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    • CommentRowNumber1.
    • CommentAuthorDmitri Pavlov
    • CommentTimeSep 30th 2014

    (Homotopy) sifted colimits commute with finite (homotopy) products in the category of sets (respectively spaces).

    Is it possible to point out a bigger class of categories for which this is true?

    Jacob Lurie points out in a comment on MathOverflow (http://mathoverflow.net/questions/181188/commutation-of-simplicial-homotopy-colimits-and-homotopy-products-in-spaces) that this is false for arbitrary presentable ∞-categories.

    On the other hand, it seems like this might be true for cartesian closed presentable ∞-categories, because the argument for sets seems to go through in this case.

    Also, could it be true for algebras over a finitely accessible ∞-monad? The forgetful functor from algebras to spaces creates limits and sifted colimits, so commutativity should follow from commutativity in spaces.

    In general, is it possible to describe a more general class of categories that covers the above examples?

    • CommentRowNumber2.
    • CommentAuthorDylan Wilson
    • CommentTimeSep 30th 2014

    HTT Lemma 5.5.8.11: If formation of products preserves sifted colimits separately in each variable, then sifted colimits commute with finite products.

    For example, it’s true in any infinity-topos.

    • CommentRowNumber3.
    • CommentAuthorDmitri Pavlov
    • CommentTimeSep 30th 2014

    Yes, in ∞-toposes almost all properties of spaces still hold, including the one under discussion, but I was hoping for a bigger class, e.g., some version that would allow for algebraic structures.

    • CommentRowNumber4.
    • CommentAuthorZhen Lin
    • CommentTimeSep 30th 2014

    You could try to work out the (,1)(\infty, 1)-categorical version of locally sifted-presentable categories.

    • CommentRowNumber5.
    • CommentAuthorDmitri Pavlov
    • CommentTimeSep 30th 2014

    Great, this looks exactly like the answer I would like to have!

    Is it true that in the 1-categorical situation sifted colimits commute with finite products in a locally sifted-presentable category?

    At least in some other paper they claim that in a locally fintely presentable category filtered colimits commute with (a) finite limits and (b) small products, so the above statement seems plausible.

    I guess I’m not even sure what the ∞-analog of a locally finitely presentable category is. Is it a combinatorial model category such that there is a generating set of cofibrations whose domains and codomains are compact objects (i.e., hom out of them preserves filtered colimits), or, I guess, equivalently there is a set of homotopy generators consisting of compact objects?

    • CommentRowNumber6.
    • CommentAuthorZhen Lin
    • CommentTimeSep 30th 2014

    Is it true that in the 1-categorical situation sifted colimits commute with finite products in a locally sifted-presentable category?

    Yes. Use the same argument that shows that filtered colimits preserve finite limits in a locally finitely presentable category.

    At least in some other paper they claim that in a locally fintely presentable category filtered colimits commute with (a) finite limits and (b) small products, so the above statement seems plausible.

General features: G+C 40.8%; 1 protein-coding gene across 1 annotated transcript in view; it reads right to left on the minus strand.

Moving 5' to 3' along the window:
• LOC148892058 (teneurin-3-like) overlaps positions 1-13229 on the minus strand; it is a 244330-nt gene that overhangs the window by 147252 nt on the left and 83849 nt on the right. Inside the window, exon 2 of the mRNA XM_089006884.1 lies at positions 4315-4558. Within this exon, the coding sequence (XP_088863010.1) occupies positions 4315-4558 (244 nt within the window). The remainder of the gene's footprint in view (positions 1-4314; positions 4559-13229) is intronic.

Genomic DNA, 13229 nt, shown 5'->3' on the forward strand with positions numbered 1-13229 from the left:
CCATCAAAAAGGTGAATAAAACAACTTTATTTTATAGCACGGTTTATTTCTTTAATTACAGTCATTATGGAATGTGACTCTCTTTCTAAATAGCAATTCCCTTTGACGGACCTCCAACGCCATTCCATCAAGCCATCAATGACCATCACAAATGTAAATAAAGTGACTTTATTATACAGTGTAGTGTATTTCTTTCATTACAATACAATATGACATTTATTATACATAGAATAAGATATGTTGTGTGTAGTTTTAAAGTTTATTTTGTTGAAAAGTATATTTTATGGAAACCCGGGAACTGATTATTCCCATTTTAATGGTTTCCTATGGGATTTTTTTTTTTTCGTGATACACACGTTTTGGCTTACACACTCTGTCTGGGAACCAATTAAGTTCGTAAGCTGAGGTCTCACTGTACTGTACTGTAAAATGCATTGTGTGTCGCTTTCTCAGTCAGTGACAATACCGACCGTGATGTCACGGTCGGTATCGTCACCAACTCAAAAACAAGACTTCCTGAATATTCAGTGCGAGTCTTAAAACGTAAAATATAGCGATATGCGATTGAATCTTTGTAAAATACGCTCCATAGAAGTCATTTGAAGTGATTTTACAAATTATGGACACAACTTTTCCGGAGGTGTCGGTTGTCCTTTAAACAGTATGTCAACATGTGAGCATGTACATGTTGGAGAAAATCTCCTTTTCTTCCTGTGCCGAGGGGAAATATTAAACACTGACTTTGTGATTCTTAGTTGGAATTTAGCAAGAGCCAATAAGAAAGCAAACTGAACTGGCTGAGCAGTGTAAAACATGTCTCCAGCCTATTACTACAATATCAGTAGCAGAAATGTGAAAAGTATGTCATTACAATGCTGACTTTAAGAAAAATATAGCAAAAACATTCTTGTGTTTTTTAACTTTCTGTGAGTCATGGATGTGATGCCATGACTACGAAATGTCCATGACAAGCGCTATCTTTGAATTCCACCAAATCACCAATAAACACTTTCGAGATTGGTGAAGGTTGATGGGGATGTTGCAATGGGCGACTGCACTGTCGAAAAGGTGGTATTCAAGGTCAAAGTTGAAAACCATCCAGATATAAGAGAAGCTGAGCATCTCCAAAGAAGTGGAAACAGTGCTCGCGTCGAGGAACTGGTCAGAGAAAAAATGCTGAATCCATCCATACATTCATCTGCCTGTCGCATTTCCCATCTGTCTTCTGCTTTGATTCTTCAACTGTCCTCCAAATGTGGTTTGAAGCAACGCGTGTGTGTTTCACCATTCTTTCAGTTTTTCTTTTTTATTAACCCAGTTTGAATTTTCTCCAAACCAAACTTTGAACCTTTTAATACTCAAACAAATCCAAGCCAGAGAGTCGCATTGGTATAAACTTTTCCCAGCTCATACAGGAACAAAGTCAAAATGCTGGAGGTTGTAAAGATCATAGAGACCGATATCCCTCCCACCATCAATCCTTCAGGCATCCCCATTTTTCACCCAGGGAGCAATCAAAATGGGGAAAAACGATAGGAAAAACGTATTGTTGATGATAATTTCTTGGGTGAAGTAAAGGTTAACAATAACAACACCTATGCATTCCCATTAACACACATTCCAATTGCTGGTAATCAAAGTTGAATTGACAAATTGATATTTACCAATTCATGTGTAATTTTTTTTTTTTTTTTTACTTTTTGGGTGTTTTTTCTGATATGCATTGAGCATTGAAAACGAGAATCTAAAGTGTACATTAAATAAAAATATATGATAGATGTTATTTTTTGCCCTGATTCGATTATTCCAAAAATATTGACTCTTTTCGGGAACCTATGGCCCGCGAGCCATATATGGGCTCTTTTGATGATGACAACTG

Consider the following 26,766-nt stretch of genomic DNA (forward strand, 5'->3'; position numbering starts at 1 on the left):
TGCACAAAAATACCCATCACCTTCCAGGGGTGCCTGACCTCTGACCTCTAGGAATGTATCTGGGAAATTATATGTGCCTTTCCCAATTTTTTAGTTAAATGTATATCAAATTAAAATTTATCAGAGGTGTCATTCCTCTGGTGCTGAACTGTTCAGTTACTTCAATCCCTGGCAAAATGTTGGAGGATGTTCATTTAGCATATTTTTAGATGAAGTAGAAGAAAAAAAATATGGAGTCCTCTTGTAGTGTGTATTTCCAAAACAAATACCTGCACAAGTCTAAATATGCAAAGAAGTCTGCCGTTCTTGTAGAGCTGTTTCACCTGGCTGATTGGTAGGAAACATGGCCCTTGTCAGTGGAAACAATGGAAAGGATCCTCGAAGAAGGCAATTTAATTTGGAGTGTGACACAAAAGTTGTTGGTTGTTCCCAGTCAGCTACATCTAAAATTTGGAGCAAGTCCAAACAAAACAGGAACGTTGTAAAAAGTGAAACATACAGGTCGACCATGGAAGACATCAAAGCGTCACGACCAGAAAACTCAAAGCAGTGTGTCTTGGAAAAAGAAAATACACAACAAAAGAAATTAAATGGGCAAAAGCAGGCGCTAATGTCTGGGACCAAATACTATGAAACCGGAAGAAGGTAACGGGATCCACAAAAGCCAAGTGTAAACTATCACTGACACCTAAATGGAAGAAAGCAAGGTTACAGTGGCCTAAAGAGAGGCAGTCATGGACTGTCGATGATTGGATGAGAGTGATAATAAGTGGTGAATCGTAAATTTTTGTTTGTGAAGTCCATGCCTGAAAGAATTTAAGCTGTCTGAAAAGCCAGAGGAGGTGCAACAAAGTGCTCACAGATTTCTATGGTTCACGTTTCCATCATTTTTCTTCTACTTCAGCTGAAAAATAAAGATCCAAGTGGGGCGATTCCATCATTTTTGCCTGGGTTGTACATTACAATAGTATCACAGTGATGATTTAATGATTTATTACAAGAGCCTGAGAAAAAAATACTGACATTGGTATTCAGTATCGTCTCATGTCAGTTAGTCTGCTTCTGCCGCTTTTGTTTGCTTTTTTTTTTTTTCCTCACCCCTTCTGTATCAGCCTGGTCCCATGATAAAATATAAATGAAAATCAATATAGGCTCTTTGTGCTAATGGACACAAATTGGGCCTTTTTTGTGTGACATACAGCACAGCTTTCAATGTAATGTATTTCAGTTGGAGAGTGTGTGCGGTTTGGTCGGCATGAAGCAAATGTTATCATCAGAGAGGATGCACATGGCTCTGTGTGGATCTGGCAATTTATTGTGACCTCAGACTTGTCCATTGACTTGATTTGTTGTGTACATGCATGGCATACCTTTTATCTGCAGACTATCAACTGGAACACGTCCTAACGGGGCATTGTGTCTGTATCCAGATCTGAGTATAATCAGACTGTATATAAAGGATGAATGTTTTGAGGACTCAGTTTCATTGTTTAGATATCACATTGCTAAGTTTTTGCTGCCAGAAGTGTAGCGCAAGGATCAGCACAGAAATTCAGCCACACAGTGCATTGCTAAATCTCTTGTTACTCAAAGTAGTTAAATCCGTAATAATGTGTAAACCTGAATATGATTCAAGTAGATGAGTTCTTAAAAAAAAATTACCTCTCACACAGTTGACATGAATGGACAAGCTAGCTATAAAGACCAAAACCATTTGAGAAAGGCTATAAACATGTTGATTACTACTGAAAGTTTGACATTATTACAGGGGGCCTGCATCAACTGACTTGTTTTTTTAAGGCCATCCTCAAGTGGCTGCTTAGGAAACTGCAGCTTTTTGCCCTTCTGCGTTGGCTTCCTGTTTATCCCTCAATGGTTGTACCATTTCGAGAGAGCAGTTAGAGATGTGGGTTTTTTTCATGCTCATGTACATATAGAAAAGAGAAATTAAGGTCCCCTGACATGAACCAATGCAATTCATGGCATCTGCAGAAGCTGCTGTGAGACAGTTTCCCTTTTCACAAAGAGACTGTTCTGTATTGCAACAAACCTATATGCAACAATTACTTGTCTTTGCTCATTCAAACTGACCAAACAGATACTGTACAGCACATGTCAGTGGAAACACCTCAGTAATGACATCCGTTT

(b) is false in SetSet.

    I guess I’m not even sure what the ∞-analog of a locally finitely presentable category is.

    It is defined in Higher topos theory. I do not know if every locally finitely presentable quasicategory can be presented by a combinatorial model category of the kind you describe.

    • CommentRowNumber7.
    • CommentAuthorDmitri Pavlov
    • CommentTimeOct 1st 2014

    (b) is false in Set.

    Most likely I am misinterpreting something, but in the paper

    Continuous categories revisited J. Adamek, F. W. Lawvere, J. Rosicky http://tac.mta.ca/tac/volumes/11/11/11-11abs.html

    the authors claim in 1.2.(iv) that for all locally finitely presentable categories products distribute over filtered colimits. They attribute this to Grothendieck and Verdier.

    • CommentRowNumber8.
    • CommentAuthorTodd_Trimble
    • CommentTimeOct 1st 2014

    I’m somewhat mystified here. Take a countable product of copies of the identity functor hom(1,):SetSet\hom(1, -): Set \to Set; this is hom(,)\hom(\mathbb{N}, -). This functor cannot preserve the colimit of the filtered diagram of inclusions of finite subsets FF into \mathbb{N} (since this colimit is \mathbb{N}, it would mean colim Fhom(,F)hom(,)colim_{F \subset \mathbb{N}} \hom(\mathbb{N}, F) \to \hom(\mathbb{N}, \mathbb{N}) is an isomorphism, but that’s impossible since 1 1_\mathbb{N} is not in the image).

    • CommentRowNumber9.
    • CommentAuthorMarc Hoyois
    • CommentTimeOct 1st 2014

    Most likely I am misinterpreting something, but in the paper

    Continuous categories revisited J. Adamek, F. W. Lawvere, J. Rosicky http://tac.mta.ca/tac/volumes/11/11/11-11abs.html

    the authors claim in 1.2.(iv) that for all locally finitely presentable categories products distribute over filtered colimits. They attribute this to Grothendieck and Verdier.

    The colimit in the left-hand side of 1.2 (iv) is indexed by the product of the filtered categories. I think that’s what they mean by “distribute” rather than “commute”.

    You could try to work out the (,1)(\infty, 1)-categorical version of locally sifted-presentable categories.

    These are called projectively generated ∞-categories in HTT.

    • CommentRowNumber10.
    • CommentAuthorDmitri Pavlov
    • CommentTimeOct 1st 2014

    Thanks, projectively generated ∞-categories seem to be the right notion.

    In fact, Lurie in section 5.5.8 gives a reference to Rosický’s paper “On homotopy varieties”, which develops the same theory for the case of model categories.

    So in fact the theory that Zhen Lin alluded to seems to exist already.

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